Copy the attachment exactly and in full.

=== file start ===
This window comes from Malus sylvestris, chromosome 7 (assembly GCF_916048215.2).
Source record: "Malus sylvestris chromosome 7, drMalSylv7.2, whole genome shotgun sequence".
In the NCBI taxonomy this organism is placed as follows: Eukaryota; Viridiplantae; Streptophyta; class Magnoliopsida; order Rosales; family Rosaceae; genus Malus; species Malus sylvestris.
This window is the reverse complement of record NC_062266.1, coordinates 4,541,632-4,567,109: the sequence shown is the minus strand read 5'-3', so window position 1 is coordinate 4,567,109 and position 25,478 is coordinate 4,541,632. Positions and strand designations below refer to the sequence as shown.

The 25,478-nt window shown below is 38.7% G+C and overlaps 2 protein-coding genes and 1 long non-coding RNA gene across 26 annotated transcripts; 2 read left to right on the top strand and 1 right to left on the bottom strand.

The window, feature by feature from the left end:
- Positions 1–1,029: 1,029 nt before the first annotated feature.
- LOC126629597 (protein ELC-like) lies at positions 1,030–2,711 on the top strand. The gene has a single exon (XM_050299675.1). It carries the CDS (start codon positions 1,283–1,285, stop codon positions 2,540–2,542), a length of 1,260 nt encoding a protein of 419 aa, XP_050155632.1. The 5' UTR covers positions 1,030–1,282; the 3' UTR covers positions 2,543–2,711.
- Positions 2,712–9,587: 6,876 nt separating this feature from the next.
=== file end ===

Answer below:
This window comes from Malus sylvestris, chromosome 7 (assembly GCF_916048215.2).
Source record: "Malus sylvestris chromosome 7, drMalSylv7.2, whole genome shotgun sequence".
In the NCBI taxonomy this organism is placed as follows: Eukaryota; Viridiplantae; Streptophyta; class Magnoliopsida; order Rosales; family Rosaceae; genus Malus; species Malus sylvestris.
This window is the reverse complement of record NC_062266.1, coordinates 4,541,632-4,567,109: the sequence shown is the minus strand read 5'-3', so window position 1 is coordinate 4,567,109 and position 25,478 is coordinate 4,541,632. Positions and strand designations below refer to the sequence as shown.

The 25,478-nt window shown below is 38.7% G+C and overlaps 2 protein-coding genes and 1 long non-coding RNA gene across 26 annotated transcripts; 2 read left to right on the top strand and 1 right to left on the bottom strand.

The window, feature by feature from the left end:
- Positions 1–1,029: 1,029 nt before the first annotated feature.
- LOC126629597 (protein ELC-like) lies at positions 1,030–2,711 on the top strand. The gene has a single exon (XM_050299675.1). It carries the CDS (start codon positions 1,283–1,285, stop codon positions 2,540–2,542), a length of 1,260 nt encoding a protein of 419 aa, XP_050155632.1. The 5' UTR covers positions 1,030–1,282; the 3' UTR covers positions 2,543–2,711.
- Positions 2,712–9,587: 6,876 nt separating this feature from the next.